Red Lake Nation News - Babaamaajimowinan (Telling of news in different places)



Sorted by date  Results 1 - 25 of 1222

 Opinion    July 3, 2015 

Is it time to ditch the Minnesota flag?

I was wondering whether a long simmering controversy would reignite in the wake of the focus on the Confederate flag. Today. What’s the deal with this flag, Minnesota?

 Opinion    June 25, 2015

When Will U.S. Apologize for Genocide of Indian Boarding Schools?

The cultural genocide perpetrated by Canada's Indian residential school system was heavily influenced by the United States. When the Canadian government first sought solutions to the country's "Indian problem," back in the 19th century, it turned to the cruel yet expedient example set by its neighbor to the south. A member of Parliament, Nicholas Flood Davin suggested that Canadians model their efforts after those established by U.S. Army Lt....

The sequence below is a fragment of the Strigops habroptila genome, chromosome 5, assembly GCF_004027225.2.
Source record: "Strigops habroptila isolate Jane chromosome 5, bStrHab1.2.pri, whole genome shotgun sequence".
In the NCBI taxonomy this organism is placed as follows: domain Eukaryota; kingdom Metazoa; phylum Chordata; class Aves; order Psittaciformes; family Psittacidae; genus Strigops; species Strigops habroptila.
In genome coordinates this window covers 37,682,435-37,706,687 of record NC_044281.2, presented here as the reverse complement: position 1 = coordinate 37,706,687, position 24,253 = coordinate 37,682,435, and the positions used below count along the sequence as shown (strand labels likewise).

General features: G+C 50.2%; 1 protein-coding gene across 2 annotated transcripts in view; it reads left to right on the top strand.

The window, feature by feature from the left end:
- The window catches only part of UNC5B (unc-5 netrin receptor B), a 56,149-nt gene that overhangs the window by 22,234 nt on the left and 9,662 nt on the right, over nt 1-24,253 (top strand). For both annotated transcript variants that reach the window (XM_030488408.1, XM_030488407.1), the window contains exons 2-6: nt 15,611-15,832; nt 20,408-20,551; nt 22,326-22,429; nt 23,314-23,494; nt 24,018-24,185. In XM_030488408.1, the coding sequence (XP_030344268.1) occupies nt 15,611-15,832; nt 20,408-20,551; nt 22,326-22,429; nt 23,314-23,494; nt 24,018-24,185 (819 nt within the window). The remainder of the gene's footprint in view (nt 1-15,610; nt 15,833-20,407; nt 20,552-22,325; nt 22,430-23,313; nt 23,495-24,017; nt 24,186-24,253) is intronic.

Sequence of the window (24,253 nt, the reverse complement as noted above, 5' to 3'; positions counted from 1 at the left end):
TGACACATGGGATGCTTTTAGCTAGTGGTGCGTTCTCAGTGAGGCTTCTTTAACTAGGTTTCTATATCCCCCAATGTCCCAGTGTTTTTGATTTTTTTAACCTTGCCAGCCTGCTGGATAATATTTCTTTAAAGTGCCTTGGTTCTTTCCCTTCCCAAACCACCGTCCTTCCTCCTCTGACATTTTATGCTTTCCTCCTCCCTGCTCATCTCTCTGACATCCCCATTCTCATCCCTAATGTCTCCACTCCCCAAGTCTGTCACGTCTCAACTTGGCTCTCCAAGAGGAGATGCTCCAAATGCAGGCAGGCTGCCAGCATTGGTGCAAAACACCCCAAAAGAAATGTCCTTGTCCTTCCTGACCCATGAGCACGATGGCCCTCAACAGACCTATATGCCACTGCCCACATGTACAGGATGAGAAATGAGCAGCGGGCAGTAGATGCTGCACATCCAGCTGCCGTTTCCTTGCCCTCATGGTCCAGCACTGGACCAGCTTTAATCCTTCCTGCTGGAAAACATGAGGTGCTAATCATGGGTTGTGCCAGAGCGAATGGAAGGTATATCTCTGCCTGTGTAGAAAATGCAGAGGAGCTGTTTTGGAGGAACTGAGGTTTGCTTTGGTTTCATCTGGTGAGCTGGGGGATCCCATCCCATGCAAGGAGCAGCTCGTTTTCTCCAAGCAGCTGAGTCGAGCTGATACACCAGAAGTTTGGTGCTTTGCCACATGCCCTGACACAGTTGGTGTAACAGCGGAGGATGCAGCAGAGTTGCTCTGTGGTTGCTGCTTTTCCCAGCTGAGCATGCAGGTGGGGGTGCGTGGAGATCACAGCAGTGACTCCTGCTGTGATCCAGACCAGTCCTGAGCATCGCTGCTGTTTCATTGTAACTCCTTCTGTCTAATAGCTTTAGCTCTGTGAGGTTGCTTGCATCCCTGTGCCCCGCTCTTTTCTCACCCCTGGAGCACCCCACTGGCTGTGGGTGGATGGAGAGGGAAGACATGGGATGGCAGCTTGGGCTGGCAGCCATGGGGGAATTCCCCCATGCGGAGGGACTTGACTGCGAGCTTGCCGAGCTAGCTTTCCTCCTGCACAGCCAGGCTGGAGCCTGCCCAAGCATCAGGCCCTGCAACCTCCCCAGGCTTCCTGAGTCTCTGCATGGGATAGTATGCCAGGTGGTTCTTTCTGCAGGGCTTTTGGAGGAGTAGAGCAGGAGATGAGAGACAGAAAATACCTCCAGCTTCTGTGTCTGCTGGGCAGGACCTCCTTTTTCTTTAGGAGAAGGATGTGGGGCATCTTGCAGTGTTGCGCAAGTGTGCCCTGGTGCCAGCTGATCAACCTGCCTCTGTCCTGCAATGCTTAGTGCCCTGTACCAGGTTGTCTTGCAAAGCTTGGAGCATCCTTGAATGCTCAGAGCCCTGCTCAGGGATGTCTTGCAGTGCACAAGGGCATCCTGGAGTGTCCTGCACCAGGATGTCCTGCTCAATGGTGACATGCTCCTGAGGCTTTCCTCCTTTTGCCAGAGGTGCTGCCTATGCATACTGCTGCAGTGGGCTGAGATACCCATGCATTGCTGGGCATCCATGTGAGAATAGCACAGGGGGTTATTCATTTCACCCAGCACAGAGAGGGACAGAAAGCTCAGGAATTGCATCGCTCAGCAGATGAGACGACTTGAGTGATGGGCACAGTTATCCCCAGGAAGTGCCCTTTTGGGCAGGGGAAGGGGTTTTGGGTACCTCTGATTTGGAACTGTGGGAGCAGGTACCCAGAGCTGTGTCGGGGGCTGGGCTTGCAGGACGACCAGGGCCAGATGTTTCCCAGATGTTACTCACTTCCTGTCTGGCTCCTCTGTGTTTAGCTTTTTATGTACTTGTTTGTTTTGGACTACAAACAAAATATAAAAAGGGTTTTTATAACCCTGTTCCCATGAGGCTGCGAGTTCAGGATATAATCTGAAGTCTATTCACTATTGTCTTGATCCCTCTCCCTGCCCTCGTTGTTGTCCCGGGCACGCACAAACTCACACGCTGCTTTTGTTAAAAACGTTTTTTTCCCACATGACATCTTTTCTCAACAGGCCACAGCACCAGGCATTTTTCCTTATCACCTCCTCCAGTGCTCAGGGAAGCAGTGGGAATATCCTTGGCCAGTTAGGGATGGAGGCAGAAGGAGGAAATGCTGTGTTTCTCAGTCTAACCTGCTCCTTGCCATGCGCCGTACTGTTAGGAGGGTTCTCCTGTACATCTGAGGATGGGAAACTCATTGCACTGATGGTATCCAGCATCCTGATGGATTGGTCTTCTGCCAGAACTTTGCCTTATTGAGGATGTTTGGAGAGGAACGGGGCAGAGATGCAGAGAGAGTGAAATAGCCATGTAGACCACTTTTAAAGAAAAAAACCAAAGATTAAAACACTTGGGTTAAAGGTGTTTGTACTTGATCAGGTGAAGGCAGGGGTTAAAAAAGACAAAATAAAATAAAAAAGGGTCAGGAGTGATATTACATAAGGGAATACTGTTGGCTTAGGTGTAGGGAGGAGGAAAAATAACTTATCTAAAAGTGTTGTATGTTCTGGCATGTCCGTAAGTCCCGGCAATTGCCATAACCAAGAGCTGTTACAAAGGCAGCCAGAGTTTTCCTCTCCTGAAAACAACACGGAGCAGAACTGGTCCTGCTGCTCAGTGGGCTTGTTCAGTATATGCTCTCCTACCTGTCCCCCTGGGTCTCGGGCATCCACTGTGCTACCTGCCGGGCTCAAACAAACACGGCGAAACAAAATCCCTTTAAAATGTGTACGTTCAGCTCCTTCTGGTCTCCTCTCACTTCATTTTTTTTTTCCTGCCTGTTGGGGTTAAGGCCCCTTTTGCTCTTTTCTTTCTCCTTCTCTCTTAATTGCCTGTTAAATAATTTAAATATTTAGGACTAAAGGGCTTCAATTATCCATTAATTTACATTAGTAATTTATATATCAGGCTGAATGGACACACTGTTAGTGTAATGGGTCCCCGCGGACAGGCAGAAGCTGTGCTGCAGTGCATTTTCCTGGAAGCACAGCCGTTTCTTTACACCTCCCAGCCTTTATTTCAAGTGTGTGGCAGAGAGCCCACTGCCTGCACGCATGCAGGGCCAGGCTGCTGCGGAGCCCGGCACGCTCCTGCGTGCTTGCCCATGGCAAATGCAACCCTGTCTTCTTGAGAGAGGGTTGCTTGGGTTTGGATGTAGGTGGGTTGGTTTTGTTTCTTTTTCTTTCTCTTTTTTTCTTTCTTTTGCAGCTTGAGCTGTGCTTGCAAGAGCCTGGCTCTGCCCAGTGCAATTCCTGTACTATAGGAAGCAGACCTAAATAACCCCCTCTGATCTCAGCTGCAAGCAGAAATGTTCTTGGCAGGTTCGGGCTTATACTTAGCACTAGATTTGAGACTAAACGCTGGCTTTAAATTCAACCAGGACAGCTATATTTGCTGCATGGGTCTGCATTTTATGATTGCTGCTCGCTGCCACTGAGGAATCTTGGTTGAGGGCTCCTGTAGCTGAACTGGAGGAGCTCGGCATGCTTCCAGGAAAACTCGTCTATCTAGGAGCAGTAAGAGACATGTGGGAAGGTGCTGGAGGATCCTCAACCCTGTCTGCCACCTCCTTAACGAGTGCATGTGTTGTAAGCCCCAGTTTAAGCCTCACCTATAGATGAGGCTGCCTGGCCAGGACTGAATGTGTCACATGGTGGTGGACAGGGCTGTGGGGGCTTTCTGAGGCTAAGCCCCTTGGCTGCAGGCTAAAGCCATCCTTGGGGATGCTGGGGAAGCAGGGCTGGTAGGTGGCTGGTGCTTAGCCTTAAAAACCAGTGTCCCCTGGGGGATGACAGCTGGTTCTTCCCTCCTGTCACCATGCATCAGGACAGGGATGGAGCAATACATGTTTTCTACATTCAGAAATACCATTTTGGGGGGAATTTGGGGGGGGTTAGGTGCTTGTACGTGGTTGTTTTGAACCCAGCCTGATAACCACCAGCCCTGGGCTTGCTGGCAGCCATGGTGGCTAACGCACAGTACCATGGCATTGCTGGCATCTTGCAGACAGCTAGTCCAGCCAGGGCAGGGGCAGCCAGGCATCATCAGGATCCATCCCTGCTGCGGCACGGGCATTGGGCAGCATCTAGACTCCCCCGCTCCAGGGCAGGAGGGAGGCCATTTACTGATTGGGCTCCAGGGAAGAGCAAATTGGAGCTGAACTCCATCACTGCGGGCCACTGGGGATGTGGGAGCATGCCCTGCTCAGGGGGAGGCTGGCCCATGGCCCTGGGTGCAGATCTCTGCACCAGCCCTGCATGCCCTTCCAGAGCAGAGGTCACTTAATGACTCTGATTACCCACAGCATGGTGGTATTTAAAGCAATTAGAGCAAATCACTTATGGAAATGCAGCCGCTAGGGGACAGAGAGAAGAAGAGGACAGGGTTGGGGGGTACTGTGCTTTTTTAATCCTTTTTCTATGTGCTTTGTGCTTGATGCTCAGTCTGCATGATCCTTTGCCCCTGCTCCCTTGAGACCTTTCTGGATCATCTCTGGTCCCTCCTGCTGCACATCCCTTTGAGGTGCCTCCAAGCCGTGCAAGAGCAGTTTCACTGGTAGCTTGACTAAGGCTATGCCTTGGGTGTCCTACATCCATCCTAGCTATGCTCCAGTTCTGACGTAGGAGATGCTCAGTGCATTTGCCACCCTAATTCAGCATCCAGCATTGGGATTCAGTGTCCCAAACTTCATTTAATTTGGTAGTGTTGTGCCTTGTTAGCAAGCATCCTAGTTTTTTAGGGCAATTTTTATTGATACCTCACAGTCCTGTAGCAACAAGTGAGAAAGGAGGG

Opinion    June 22, 2015

OUR OPINION: Legalizing marijuana on reservations not viable solution

Some American Indian reservations were dry -- meaning alcohol sales were banned -- for decades until relatively recently. South Dakota's Pine Ridge Reservation was dry for 124 years before it lifted its prohibition in 2013. Why? Because some tribal members consider alcoholism a plague. At Pine Ridge, booze was finding its way onto that reservation and troubles followed. Oddly, a year after the ban was dropped, the tribe was among the first in...

 Opinion    June 22, 2015

'Indian Wars Period': Hundreds Awarded the Medal of Honor for Fighting, Killing Native Americans